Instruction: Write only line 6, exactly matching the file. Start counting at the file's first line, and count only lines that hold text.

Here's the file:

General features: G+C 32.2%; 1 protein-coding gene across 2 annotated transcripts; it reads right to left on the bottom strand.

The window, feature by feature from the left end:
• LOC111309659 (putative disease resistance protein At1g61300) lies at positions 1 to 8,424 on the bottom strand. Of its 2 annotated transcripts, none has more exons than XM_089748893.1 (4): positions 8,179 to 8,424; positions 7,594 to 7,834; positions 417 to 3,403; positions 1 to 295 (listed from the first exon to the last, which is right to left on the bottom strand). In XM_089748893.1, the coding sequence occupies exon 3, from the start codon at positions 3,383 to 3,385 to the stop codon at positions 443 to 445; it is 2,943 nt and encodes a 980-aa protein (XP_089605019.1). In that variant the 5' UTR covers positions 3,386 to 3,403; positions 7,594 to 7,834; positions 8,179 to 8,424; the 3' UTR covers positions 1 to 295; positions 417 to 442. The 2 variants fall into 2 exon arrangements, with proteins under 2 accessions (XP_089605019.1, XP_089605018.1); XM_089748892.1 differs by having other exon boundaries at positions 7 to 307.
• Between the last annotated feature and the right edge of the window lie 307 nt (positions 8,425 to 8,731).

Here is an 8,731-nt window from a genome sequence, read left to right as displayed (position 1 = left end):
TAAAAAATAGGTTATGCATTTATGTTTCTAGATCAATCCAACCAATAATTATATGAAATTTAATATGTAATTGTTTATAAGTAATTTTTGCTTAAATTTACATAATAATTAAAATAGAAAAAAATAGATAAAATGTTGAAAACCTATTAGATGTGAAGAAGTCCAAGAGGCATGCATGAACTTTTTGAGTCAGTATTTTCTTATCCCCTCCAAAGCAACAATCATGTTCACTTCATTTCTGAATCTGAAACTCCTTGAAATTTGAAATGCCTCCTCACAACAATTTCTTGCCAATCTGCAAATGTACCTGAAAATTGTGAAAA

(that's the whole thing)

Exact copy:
TAAAAAATAGGTTATGCATTTATGTTTCTAGATCAATCCAACCAATAATTATATGAAATTTAATATGTAATTGTTTATAAGTAATTTTTGCTTAAATTTACATAATAATTAAAATAGAAAAAAATAGATAAAATGTTGAAAACCTATTAGATGTGAAGAAGTCCAAGAGGCATGCATGAACTTTTTGAGTCAGTATTTTCTTATCCCCTCCAAAGCAACAATCATGTTCACTTCATTTCTGAATCTGAAACTCCTTGAAATTTGAAATGCCTCCTCACAACAATTTCTTGCCAATCTGCAAATGTACCTGAAAATTGTGAAAA